By Marie Rosecrans
Like much of the American public, I can’t get enough of Marie Kondo — and that’s evident with one look at any cabinet, closet, and drawer in my house. The expert organizer and Netflix sensation has a built a loyal following through her trendy KonMari method, which consists of gathering together all of one’s belongings and then keeping only those things that “spark joy.” Kondo’s practice has inspired memes of every stripe and generated both praise and vitriol, but her underlying message is a valuable one: treasure what you have.
Kondo is lucky to have created a business of something that utilizes her skills and passion, while also helping the rest of us streamline and simplify our lives. But for other entrepreneurs, founders, and small business owners, how do you handle things when your business doesn’t conjure the same emotion? If your job doesn’t spark joy, and getting rid of it isn’t an option, what can you do? While most people’s work situations are complex, much of Kondo’s advice still holds true.
Start with gratitude
When you’re overwhelmed or in a funk, take some time to reframe the situation; Kondo touts gratitude as a simple way to bring things back into perspective. While some work situations require a full-scale reboot, others are fixable if you look deeply for new ideas and inspiration. So before you make any major moves, take some time to identify the worthwhile aspects of your job or small business. Gratitude is a key to happiness, so understanding what you have can help bring back positive feelings, empathy, and understanding.
Lead with culture
A company’s culture is a powerful competitive advantage — not to mention one that’s completely within our control. Think about it: When we feel happy and productive at work, we go home energized. We build better relationships and collaborate more effectively. These positive feelings have an amplification effect, gloriously spilling over into other areas of our lives. So if your work situation has a negative effect on your wellness, try improving the culture. Here at Salesforce we do a simple Start-Stop-Continue exercise to help teams reflect on their work experiences and have a say in what needs improvement as the business moves forward. Like Kondo’s tidying methods, this is an easy way for business of any size to get a temperature check and involve employees in day-to-day operations.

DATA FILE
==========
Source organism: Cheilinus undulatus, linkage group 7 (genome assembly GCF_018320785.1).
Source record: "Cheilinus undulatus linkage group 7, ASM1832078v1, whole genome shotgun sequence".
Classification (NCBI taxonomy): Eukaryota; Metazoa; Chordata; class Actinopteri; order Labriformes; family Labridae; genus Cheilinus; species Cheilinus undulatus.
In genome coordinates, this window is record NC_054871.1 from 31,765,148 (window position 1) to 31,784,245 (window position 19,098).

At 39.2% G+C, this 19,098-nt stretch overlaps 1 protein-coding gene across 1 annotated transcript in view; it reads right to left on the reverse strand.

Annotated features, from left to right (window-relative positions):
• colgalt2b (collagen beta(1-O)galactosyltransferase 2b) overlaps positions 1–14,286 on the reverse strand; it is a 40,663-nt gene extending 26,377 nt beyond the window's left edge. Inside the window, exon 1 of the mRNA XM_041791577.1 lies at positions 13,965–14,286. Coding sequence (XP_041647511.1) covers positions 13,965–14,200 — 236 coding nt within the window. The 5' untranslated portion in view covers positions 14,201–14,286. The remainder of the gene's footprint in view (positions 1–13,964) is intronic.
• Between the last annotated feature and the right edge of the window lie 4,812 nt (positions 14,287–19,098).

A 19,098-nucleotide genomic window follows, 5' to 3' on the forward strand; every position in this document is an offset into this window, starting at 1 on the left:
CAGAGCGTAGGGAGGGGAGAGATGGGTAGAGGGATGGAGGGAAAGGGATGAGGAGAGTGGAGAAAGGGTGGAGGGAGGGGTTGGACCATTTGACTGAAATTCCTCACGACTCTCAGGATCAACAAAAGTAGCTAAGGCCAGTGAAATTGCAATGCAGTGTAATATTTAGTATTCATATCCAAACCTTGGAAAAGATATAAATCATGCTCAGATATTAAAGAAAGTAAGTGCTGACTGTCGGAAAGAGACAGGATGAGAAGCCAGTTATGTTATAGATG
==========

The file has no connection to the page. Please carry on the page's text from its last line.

Find a coach
When you’re feeling stuck, it’s critical to seek advice from others who’ve been-there-done-that before. So if you’re feeling like you’ve hit a wall, find someone with whom you can talk it through. An outside perspective can bring new ideas and opinions you wouldn’t have thought of on your own, especially from other entrepreneurs and leaders who’ve been in similar situations with their own small businesses. Look for someone who’ll question your thinking and push you to consider additional viewpoints. And before you begin, make sure you’re truly open to counsel.
Volunteer your time
Like gratitude, philanthropy is a simple mood booster that can bring about a new way of thinking. Volunteering offers a chance to get away from the spreadsheets, deadlines, and pressure to refresh your mind. Volunteering also gives you new perspectives, helps you think differently, and helps you better connect with the communities in which you do business. A simple change of environment can stimulate ideas to help you tackle issues in new ways. And there are no shortage of other benefits — new skills, experiences, and interpersonal connections galore. So find an organization or cause that’s meaningful to you and your employees and spend some time volunteering. It may be hard to find time away from running a startup or small business, but the upside is invaluable.
How do you find meaning in your work?
Kondo’s ideas have encouraged people to really take a look at the “stuff” that they hang onto and think about the kind of lives they want to live. And while KonMari works beautifully in your pantry or master closet, its application to everyday life is no less powerful. Think about the excess baggage in your world you could get rid of for not sparking joy — ill personalities, nostalgic holdovers, bad influences. When it’s your job or career that’s causing the anxiety, though, you owe it to yourself to explore all options. After all, if your business isn’t sparking joy for you, you can bet it’s affecting your customers and employees, too.
As senior vice president of SMB marketing at Salesforce, Marie Rosecrans focuses on empowering small and medium businesses with the tools and resources they need to grow. Before joining Salesforce in 2008, she held positions in customer support, professional services, product marketing, and program management at Oracle, Peoplesoft, Evolve, and Primavera. Marie lives in the San Francisco Bay area and enjoys hiking and traveling with her husband and two teens.